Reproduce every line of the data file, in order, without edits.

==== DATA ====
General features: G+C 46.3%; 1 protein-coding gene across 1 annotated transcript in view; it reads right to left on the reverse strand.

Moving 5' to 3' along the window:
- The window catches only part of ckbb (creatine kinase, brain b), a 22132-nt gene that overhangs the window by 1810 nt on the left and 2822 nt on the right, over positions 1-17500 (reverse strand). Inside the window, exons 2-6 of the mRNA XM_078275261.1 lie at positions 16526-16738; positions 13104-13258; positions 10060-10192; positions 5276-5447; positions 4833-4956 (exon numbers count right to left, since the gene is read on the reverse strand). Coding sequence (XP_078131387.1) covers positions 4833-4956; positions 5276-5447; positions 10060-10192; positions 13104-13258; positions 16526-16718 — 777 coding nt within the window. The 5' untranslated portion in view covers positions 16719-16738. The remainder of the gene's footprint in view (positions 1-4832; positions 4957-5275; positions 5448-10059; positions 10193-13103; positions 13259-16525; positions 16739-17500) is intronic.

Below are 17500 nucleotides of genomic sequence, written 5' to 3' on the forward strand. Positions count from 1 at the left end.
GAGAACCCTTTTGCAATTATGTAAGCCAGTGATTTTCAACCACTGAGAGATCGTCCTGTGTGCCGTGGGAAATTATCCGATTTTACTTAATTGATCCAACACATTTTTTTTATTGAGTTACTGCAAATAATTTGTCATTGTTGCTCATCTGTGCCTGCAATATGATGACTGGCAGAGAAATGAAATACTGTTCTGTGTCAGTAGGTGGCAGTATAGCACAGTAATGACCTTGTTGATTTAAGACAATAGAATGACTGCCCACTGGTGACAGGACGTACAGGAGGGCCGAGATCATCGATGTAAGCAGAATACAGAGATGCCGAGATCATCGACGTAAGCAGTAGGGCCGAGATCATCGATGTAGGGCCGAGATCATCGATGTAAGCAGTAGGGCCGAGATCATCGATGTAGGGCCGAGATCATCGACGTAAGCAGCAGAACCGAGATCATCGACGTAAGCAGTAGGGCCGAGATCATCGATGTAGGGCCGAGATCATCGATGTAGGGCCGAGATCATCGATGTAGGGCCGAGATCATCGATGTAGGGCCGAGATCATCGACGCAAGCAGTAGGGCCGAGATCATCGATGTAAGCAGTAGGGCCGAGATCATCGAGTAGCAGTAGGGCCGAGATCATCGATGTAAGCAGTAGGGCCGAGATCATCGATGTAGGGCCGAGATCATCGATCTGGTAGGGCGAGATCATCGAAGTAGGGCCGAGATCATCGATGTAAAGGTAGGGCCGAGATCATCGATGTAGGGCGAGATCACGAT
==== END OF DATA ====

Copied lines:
General features: G+C 46.3%; 1 protein-coding gene across 1 annotated transcript in view; it reads right to left on the reverse strand.

Moving 5' to 3' along the window:
- The window catches only part of ckbb (creatine kinase, brain b), a 22132-nt gene that overhangs the window by 1810 nt on the left and 2822 nt on the right, over positions 1-17500 (reverse strand). Inside the window, exons 2-6 of the mRNA XM_078275261.1 lie at positions 16526-16738; positions 13104-13258; positions 10060-10192; positions 5276-5447; positions 4833-4956 (exon numbers count right to left, since the gene is read on the reverse strand). Coding sequence (XP_078131387.1) covers positions 4833-4956; positions 5276-5447; positions 10060-10192; positions 13104-13258; positions 16526-16718 — 777 coding nt within the window. The 5' untranslated portion in view covers positions 16719-16738. The remainder of the gene's footprint in view (positions 1-4832; positions 4957-5275; positions 5448-10059; positions 10193-13103; positions 13259-16525; positions 16739-17500) is intronic.

Below are 17500 nucleotides of genomic sequence, written 5' to 3' on the forward strand. Positions count from 1 at the left end.
GAGAACCCTTTTGCAATTATGTAAGCCAGTGATTTTCAACCACTGAGAGATCGTCCTGTGTGCCGTGGGAAATTATCCGATTTTACTTAATTGATCCAACACATTTTTTTTATTGAGTTACTGCAAATAATTTGTCATTGTTGCTCATCTGTGCCTGCAATATGATGACTGGCAGAGAAATGAAATACTGTTCTGTGTCAGTAGGTGGCAGTATAGCACAGTAATGACCTTGTTGATTTAAGACAATAGAATGACTGCCCACTGGTGACAGGACGTACAGGAGGGCCGAGATCATCGATGTAAGCAGAATACAGAGATGCCGAGATCATCGACGTAAGCAGTAGGGCCGAGATCATCGATGTAGGGCCGAGATCATCGATGTAAGCAGTAGGGCCGAGATCATCGATGTAGGGCCGAGATCATCGACGTAAGCAGCAGAACCGAGATCATCGACGTAAGCAGTAGGGCCGAGATCATCGATGTAGGGCCGAGATCATCGATGTAGGGCCGAGATCATCGATGTAGGGCCGAGATCATCGATGTAGGGCCGAGATCATCGACGCAAGCAGTAGGGCCGAGATCATCGATGTAAGCAGTAGGGCCGAGATCATCGAGTAGCAGTAGGGCCGAGATCATCGATGTAAGCAGTAGGGCCGAGATCATCGATGTAGGGCCGAGATCATCGATCTGGTAGGGCGAGATCATCGAAGTAGGGCCGAGATCATCGATGTAAAGGTAGGGCCGAGATCATCGATGTAGGGCGAGATCACGAT